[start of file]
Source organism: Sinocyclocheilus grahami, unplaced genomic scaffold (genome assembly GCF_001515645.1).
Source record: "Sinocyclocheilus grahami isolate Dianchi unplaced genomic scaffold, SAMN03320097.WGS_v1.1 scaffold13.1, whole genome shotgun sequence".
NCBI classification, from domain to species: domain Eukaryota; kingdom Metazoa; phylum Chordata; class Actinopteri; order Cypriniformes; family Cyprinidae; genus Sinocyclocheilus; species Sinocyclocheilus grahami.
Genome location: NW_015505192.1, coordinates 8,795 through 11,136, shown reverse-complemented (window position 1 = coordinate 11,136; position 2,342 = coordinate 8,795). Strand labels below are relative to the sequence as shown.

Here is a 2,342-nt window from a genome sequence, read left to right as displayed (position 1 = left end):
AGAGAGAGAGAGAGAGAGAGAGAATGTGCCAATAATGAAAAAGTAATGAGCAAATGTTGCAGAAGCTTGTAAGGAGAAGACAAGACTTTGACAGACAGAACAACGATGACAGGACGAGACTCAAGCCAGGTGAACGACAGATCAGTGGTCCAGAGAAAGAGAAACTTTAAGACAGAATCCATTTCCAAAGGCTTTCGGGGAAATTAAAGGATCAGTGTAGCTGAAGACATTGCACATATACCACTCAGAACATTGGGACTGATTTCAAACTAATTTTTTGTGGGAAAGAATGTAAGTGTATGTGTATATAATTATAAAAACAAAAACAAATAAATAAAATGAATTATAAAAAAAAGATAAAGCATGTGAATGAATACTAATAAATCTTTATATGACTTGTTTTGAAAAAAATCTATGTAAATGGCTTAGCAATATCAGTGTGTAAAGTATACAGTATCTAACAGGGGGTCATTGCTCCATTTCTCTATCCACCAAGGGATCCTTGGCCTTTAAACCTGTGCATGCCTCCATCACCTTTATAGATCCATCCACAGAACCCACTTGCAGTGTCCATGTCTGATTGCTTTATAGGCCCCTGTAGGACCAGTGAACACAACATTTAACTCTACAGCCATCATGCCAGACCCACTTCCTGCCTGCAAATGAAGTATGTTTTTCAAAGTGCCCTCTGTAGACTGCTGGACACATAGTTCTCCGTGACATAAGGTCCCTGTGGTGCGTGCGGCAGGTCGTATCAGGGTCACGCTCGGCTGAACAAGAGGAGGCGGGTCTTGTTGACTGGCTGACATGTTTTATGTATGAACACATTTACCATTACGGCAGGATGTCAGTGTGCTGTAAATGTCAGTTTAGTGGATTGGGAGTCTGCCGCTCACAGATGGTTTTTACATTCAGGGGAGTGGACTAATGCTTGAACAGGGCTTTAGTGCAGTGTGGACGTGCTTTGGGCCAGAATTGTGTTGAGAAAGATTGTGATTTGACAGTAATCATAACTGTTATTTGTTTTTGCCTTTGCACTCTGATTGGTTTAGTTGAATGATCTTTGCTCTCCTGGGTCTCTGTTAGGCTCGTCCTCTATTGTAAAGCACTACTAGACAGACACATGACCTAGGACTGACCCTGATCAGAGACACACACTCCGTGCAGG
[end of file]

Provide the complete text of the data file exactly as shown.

Source organism: Sinocyclocheilus grahami, unplaced genomic scaffold (genome assembly GCF_001515645.1).
Source record: "Sinocyclocheilus grahami isolate Dianchi unplaced genomic scaffold, SAMN03320097.WGS_v1.1 scaffold13.1, whole genome shotgun sequence".
NCBI classification, from domain to species: domain Eukaryota; kingdom Metazoa; phylum Chordata; class Actinopteri; order Cypriniformes; family Cyprinidae; genus Sinocyclocheilus; species Sinocyclocheilus grahami.
Genome location: NW_015505192.1, coordinates 8,795 through 11,136, shown reverse-complemented (window position 1 = coordinate 11,136; position 2,342 = coordinate 8,795). Strand labels below are relative to the sequence as shown.

Here is a 2,342-nt window from a genome sequence, read left to right as displayed (position 1 = left end):
AGAGAGAGAGAGAGAGAGAGAGAATGTGCCAATAATGAAAAAGTAATGAGCAAATGTTGCAGAAGCTTGTAAGGAGAAGACAAGACTTTGACAGACAGAACAACGATGACAGGACGAGACTCAAGCCAGGTGAACGACAGATCAGTGGTCCAGAGAAAGAGAAACTTTAAGACAGAATCCATTTCCAAAGGCTTTCGGGGAAATTAAAGGATCAGTGTAGCTGAAGACATTGCACATATACCACTCAGAACATTGGGACTGATTTCAAACTAATTTTTTGTGGGAAAGAATGTAAGTGTATGTGTATATAATTATAAAAACAAAAACAAATAAATAAAATGAATTATAAAAAAAAGATAAAGCATGTGAATGAATACTAATAAATCTTTATATGACTTGTTTTGAAAAAAATCTATGTAAATGGCTTAGCAATATCAGTGTGTAAAGTATACAGTATCTAACAGGGGGTCATTGCTCCATTTCTCTATCCACCAAGGGATCCTTGGCCTTTAAACCTGTGCATGCCTCCATCACCTTTATAGATCCATCCACAGAACCCACTTGCAGTGTCCATGTCTGATTGCTTTATAGGCCCCTGTAGGACCAGTGAACACAACATTTAACTCTACAGCCATCATGCCAGACCCACTTCCTGCCTGCAAATGAAGTATGTTTTTCAAAGTGCCCTCTGTAGACTGCTGGACACATAGTTCTCCGTGACATAAGGTCCCTGTGGTGCGTGCGGCAGGTCGTATCAGGGTCACGCTCGGCTGAACAAGAGGAGGCGGGTCTTGTTGACTGGCTGACATGTTTTATGTATGAACACATTTACCATTACGGCAGGATGTCAGTGTGCTGTAAATGTCAGTTTAGTGGATTGGGAGTCTGCCGCTCACAGATGGTTTTTACATTCAGGGGAGTGGACTAATGCTTGAACAGGGCTTTAGTGCAGTGTGGACGTGCTTTGGGCCAGAATTGTGTTGAGAAAGATTGTGATTTGACAGTAATCATAACTGTTATTTGTTTTTGCCTTTGCACTCTGATTGGTTTAGTTGAATGATCTTTGCTCTCCTGGGTCTCTGTTAGGCTCGTCCTCTATTGTAAAGCACTACTAGACAGACACATGACCTAGGACTGACCCTGATCAGAGACACACACTCCGTGCAGG